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Kornelius A. Prell

A pragmatist who brings ideas to life in digital form... like a modern Frankenstein

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This post was originally published on netzkaempfer.com. The old blog and domain is no longer active, but I’d still like to keep my old articles about web-based game development.

During the last years there has been a rise of various new distribution sites for Indie Games and virtual goods in general. In contrast to that the big developer and publisher THQ filed for bankruptcy. While this may not be correlated, it shows that there is a big drive from the gamers community to support sole developers or indie teams. Within this market environment there are clearly opportunities for new business models.


The most famous example for a successful new distribution model is the HumbleBundle. Due to their full revenue transparency it can easily be calculated how profitable their “pay-what-you-want” business model is. Sure, they have the most prestigious indie games in their bundles, but in general they have found the solution to a big problem for customers and developers. While the products lifecycle may be on a decline, the HumbleBundle is able to generate a sales peak, which should be pure profit, when the developers hit the break-even on their games. They furthermore expand the developers audience without cost-intense marketing. The customers get entertaining, high-quality games for an unbeatable price, a price that they can choose themselves. The charity support puts the cherry on the cake.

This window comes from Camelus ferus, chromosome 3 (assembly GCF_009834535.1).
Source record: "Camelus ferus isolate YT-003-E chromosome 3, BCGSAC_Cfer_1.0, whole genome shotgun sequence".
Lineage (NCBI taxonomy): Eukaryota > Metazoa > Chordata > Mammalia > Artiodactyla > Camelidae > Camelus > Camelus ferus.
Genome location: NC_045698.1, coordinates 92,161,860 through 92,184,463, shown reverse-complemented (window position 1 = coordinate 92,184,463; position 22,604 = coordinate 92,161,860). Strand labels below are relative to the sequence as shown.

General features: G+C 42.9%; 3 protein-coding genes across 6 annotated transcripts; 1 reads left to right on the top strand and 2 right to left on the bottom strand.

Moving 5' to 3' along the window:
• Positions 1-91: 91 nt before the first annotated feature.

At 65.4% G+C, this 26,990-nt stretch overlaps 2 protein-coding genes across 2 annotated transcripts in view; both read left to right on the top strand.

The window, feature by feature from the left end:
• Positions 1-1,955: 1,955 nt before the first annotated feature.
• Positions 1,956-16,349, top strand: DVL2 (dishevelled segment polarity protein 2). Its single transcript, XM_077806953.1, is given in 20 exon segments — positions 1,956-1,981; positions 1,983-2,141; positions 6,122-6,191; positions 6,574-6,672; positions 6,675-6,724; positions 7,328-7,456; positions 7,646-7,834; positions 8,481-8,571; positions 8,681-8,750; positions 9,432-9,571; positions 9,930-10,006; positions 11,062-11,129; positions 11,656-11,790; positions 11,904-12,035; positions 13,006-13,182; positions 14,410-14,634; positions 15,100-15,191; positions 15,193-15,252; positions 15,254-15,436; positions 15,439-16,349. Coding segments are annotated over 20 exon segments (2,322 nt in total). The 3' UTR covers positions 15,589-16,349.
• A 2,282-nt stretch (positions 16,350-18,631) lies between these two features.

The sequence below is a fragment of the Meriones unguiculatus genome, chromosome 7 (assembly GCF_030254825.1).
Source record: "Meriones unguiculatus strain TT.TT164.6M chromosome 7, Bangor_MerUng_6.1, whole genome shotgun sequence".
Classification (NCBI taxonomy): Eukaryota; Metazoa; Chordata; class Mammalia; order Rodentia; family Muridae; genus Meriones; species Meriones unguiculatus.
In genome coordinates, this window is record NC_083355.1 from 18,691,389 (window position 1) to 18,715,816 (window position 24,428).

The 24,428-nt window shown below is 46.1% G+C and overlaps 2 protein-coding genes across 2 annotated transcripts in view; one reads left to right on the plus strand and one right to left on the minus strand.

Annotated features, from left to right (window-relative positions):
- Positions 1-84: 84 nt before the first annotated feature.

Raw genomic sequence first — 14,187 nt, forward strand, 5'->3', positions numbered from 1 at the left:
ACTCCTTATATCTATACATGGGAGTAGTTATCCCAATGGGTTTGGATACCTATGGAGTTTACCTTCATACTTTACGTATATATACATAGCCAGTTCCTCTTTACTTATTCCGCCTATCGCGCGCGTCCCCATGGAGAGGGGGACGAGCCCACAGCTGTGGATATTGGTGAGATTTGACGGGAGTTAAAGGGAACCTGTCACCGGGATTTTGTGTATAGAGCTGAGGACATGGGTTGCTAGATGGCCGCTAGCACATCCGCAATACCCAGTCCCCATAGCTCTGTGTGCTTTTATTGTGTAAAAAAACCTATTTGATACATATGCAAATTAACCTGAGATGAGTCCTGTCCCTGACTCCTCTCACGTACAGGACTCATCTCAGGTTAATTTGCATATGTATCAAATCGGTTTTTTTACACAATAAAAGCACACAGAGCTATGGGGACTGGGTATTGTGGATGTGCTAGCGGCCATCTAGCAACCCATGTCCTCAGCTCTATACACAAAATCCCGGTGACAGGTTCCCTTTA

There are quite a few other examples that tried to break in the market by winning developers over:

  • Because We May: A two-week sale driven by indie developers.
  • Indie Games Uprising: A site created by game developers to advertise their Xbox Live Indie Games.
  • Indie Royale: Similar to the HumbleBundle with a slightly different “pay-what-you-want” method.
  • IndieGameStand: Focusing on individual games instead of bundles, but also supporting the “pay-what-you-want” method.

Even investors seem to recognize the opportunities in these markets. The HitFox Group focuses on building game companies.

A minimal viable product for a game distribution channel should be an easy task. Reaching the right audience, building a community and winning developers over are hard ones.